Baiting arsenic in rice paddy fields

Naturally formed iron oxides on the surface of plastic tubes offer an inexpensive and sustainable method to reduce arsenic contamination in crops.

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Arsenic contamination in flooded paddy fields threatens the health of more than half of the world’s population who rely on rice as their main staple food. Existing methods to remove the arsenic are expensive, require added chemicals and can degrade the quality of the soil. Researchers, led by Zheng Chen at Xi’an Jiaotong-Liverpool University in China, have pioneered a simple, inexpensive and sustainable alternative using plastic tubes coated with naturally forming iron oxides, which are inserted into the soil. They describe their method in the Journal of Hazardous Materials.

“Iron oxides can absorb large amounts of arsenic, so we wondered if it would be possible to use them as a trap for this poisonous element. In our first attempt, we found the arsenic naturally took the bait,” says Chen.

Iron oxides occur naturally at high levels in localized regions of soil, for example at the soil-water interface and on the root surfaces of wetland plants. These small regions are dispersed throughout the soil, however, making it difficult to separate the complexes of iron oxides and arsenic for removal. The team knew, from other workers’ research findings dating from the 1980s, that plastics in flooded soil can naturally induce iron oxides to form on their surface.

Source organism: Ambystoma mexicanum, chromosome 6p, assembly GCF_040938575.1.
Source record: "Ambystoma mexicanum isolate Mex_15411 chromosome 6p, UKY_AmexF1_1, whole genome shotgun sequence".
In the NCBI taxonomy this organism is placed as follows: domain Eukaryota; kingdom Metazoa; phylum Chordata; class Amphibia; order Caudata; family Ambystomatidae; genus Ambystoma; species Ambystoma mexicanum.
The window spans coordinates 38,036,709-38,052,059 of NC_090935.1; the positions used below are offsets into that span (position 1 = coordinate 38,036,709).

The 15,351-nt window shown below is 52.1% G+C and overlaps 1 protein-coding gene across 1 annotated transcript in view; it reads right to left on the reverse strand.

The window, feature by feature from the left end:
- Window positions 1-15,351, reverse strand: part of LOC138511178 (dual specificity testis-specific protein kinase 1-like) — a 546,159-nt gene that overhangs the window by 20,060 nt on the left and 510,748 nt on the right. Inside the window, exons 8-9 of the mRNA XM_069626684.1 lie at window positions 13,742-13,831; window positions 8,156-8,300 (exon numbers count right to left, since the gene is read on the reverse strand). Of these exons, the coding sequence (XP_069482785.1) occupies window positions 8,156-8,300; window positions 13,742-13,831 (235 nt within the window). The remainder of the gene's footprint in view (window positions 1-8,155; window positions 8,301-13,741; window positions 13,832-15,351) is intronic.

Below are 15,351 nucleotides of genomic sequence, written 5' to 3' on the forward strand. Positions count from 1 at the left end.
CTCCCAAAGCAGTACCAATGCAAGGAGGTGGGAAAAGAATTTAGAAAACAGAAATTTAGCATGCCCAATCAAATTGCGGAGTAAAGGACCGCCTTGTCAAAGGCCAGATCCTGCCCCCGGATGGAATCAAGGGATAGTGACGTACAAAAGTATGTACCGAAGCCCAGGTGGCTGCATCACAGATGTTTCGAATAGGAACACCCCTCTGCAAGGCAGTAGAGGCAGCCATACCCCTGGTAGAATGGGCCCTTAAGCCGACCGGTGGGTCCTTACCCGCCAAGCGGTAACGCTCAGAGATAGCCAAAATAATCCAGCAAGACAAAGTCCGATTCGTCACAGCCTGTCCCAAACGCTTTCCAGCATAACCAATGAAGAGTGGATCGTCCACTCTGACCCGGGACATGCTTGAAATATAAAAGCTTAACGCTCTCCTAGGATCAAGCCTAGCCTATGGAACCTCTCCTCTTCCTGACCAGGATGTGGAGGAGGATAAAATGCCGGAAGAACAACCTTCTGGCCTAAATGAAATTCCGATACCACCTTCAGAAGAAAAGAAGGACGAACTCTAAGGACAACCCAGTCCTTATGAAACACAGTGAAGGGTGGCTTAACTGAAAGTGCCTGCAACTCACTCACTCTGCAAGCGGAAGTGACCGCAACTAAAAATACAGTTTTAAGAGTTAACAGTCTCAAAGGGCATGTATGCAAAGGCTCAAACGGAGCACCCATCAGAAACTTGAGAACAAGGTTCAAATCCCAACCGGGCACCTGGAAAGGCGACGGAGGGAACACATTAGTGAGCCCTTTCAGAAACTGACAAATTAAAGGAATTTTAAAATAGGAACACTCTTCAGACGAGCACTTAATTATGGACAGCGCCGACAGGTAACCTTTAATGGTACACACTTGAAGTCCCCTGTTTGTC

The containers storing arsenic-tainted soils
from rice fields. Some containers (top-left
and bottom-right) have plastic tubes with
iron oxides, or "hooks", that trap arsenic.

This existing knowledge led them to investigate the factors influencing the formation of plastic-induced iron oxides, including differences in the types of plastic, their structures, the properties of soils, and the soil’s exposure to light, nitrate, and oxygen. Experiments revealed that low-density porous polyethylene tubes that allow oxygen to pass through the tube walls can induce the formation of large amounts of iron oxides. They also established a direct correlation between the amount of iron oxides formed and the capture of arsenic by what Chen calls the iron oxide “hooks”.

The system of tubes inserted at regular intervals reduced the arsenic content of rice grown in trial plots by more than 10%. This improvement will hopefully be increased further as the procedure is developed.

Another refinement to be explored is the option of replacing the polyethylene with biodegradable plastics such as polylactic acid, to avoid the risk of long-lasting polluting microplastics particles contaminating the soil.

“The tubes are inexpensive, they can be re-used after the small amount of arseniccontaining solid waste is removed, and automating the process of tube insertion and removal could further reduce the costs and increase the effectiveness of this novel soil remediation technology,” Chen concludes.


Further information

Senior Assoc Prof Zheng Chen
[email protected]
Department of Health and Environmental Sciences
Xi’an Jiaotong-Liverpool University

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